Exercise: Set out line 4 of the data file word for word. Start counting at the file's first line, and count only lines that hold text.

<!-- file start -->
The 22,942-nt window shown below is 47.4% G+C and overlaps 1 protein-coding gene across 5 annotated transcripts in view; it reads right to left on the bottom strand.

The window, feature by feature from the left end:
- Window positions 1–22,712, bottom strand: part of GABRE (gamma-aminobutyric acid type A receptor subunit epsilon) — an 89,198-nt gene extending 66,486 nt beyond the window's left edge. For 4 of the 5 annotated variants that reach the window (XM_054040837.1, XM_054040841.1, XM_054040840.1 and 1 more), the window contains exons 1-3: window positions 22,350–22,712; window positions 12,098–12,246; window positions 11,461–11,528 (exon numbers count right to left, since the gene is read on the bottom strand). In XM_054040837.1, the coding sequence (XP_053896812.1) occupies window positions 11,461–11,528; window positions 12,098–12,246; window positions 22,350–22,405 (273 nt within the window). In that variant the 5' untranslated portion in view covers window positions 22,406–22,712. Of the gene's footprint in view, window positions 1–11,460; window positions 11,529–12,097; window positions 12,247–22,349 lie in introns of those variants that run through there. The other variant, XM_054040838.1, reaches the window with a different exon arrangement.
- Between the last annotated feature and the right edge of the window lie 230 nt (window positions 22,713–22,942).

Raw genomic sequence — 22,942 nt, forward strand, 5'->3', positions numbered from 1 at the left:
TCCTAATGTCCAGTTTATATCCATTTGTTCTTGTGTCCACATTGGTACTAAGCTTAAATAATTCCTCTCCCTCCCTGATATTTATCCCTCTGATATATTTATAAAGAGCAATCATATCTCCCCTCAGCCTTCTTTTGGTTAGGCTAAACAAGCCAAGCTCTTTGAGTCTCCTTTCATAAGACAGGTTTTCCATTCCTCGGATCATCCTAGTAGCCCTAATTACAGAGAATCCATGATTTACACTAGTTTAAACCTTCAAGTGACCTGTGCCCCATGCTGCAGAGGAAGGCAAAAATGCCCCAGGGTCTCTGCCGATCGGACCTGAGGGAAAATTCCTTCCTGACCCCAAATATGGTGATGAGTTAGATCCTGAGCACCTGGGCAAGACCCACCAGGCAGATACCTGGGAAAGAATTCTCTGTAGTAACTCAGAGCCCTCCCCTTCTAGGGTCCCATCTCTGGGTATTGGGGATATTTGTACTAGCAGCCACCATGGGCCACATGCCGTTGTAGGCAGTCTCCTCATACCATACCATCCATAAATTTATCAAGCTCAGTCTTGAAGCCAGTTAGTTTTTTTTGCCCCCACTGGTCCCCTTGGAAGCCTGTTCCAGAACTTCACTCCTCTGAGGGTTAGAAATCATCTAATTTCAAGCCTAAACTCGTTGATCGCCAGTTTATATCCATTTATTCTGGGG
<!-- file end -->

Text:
- Between the last annotated feature and the right edge of the window lie 230 nt (window positions 22,713–22,942).